Through the Veiled Prophet Organization’s Maids of Honor Project, participating young women and their fathers have supported the community with painting houses, cooking meals and planting flowers. In recent years, the program has averaged 400 volunteers and about 2,300 hours of community service, including rehabbing 75 homes in North County, cooking and packing 65,000 meals for Food Outreach, and landscaping the grounds of Rainbow Village and City Hall for Brightside St. Louis. LN spoke with three exceptional young women, who walked at this year’s ball, about how they gave back.
Georgia Macon loves how the VP Organization allows her to contribute to her two greatest passions: food and people.
The 20-year-old, who attended John Burroughs School, Colorado College and Le Cordon Bleu in Paris, is a pastry chef at Niche. She particularly enjoys her time volunteering for Food Outreach, where she and her father help prepare nutritious meals for HIV and cancer patients. Georgia also has worked with her dad on planting flowers along area highways for Brightside St. Louis and decorating VP Parade floats.
Georgia cherishes the camaraderie among the volunteer group of dads and daughters. “It’s great because you get to be with your friends. And (my dad) and I get along very well, so any excuse to spend time with him is really nice,” she notes.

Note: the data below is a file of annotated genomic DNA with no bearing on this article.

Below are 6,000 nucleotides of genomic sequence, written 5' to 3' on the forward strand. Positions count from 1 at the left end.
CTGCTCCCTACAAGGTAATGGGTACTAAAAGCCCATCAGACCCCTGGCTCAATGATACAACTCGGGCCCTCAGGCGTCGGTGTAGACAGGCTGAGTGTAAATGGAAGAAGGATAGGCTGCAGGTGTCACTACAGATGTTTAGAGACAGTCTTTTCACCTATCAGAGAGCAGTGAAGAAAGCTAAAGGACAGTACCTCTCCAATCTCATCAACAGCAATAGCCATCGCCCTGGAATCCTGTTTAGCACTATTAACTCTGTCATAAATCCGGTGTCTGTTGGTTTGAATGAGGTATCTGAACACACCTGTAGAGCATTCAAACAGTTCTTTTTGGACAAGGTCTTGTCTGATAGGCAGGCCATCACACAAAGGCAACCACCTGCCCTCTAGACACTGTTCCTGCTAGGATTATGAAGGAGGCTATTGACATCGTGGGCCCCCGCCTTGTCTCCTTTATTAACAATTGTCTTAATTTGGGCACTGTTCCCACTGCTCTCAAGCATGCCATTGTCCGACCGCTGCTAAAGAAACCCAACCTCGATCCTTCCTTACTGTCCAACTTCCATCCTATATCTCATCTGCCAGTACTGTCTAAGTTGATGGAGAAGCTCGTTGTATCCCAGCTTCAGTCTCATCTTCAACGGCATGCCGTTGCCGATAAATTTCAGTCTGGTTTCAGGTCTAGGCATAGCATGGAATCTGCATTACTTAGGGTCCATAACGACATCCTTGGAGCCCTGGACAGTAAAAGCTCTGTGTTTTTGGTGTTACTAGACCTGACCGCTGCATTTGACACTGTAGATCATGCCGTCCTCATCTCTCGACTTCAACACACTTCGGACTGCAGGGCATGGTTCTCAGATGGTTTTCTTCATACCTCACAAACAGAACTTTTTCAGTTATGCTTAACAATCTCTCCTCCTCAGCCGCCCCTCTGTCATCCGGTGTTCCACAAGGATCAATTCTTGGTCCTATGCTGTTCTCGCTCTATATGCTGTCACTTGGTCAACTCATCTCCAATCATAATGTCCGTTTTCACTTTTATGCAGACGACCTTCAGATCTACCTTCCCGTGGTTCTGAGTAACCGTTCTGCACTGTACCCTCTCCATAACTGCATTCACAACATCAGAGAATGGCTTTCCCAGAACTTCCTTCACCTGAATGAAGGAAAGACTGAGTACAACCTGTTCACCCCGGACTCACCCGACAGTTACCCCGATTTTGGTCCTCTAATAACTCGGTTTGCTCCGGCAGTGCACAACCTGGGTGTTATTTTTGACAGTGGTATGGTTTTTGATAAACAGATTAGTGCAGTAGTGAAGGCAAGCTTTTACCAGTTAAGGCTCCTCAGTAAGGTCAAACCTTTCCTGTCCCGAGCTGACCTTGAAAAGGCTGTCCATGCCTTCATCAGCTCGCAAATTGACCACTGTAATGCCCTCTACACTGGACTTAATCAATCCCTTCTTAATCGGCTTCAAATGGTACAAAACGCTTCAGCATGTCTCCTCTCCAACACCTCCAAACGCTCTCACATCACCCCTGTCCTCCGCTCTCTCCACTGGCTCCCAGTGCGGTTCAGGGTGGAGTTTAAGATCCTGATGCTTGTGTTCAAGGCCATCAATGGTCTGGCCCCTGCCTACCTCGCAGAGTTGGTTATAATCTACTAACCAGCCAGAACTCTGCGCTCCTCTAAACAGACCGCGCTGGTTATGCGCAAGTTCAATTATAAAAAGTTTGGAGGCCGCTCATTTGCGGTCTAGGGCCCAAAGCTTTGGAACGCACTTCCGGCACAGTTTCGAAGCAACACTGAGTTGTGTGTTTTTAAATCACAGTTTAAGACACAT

Darci Roberts was raised in a philanthropic family, so she has looked for ways to give back to the community throughout her life.
Through the VP Organization, the 19-year-old Whitfield School graduate and communications major at University of San Diego, has reached out to those in need with Beyond Housing. During her volunteer work with the nonprofit this past summer in North County, she helped set up dining areas, served food to residents and helped kids with a craft project. “I felt really great about it,” she recalls. “It’s different than doing community service where you don’t see their reaction. It was really heartwarming and meaningful to interact with them directly.”
Darci, who was named Miss Fashionetta in 2012 for her wide range of community service work and strong academics, says her love of volunteering began at home. “(My family) always has been super-involved with the community,” she notes. “I love helping people, and I plan on doing more in the future.”
Since Jordan Woodruff was a young girl, she has been actively involved in the Veiled Prophet Organization’s annual parade and ball. “I was a page in the ball for years,” she says. “And in the summer, I would help my dad with the parade—I would carry banners, dance and be on floats.”
As part of the Maids of Honor Project, the 19-year-old sophomore majoring in finance at Southern Methodist University in Dallas has worked alongside her dad to paint houses in the Normandy School District and give children at Shriners Hospital a version of the VP Parade. “That has been my favorite project because we actually got to sit there and talk to the kids and play with them,” Jordan explains. “They were so excited, and they loved our costumes.”
Each year, Jordan has expanded her volunteer work, from cleaning and repainting the VP Parade floats to service projects in the community. “Sometimes people get caught up in their own little world and they don’t realize that there are other people around St. Louis who do need their help. It’s been amazing to be able to help out the St. Louis area in more ways than you normally can as a high-school (student).”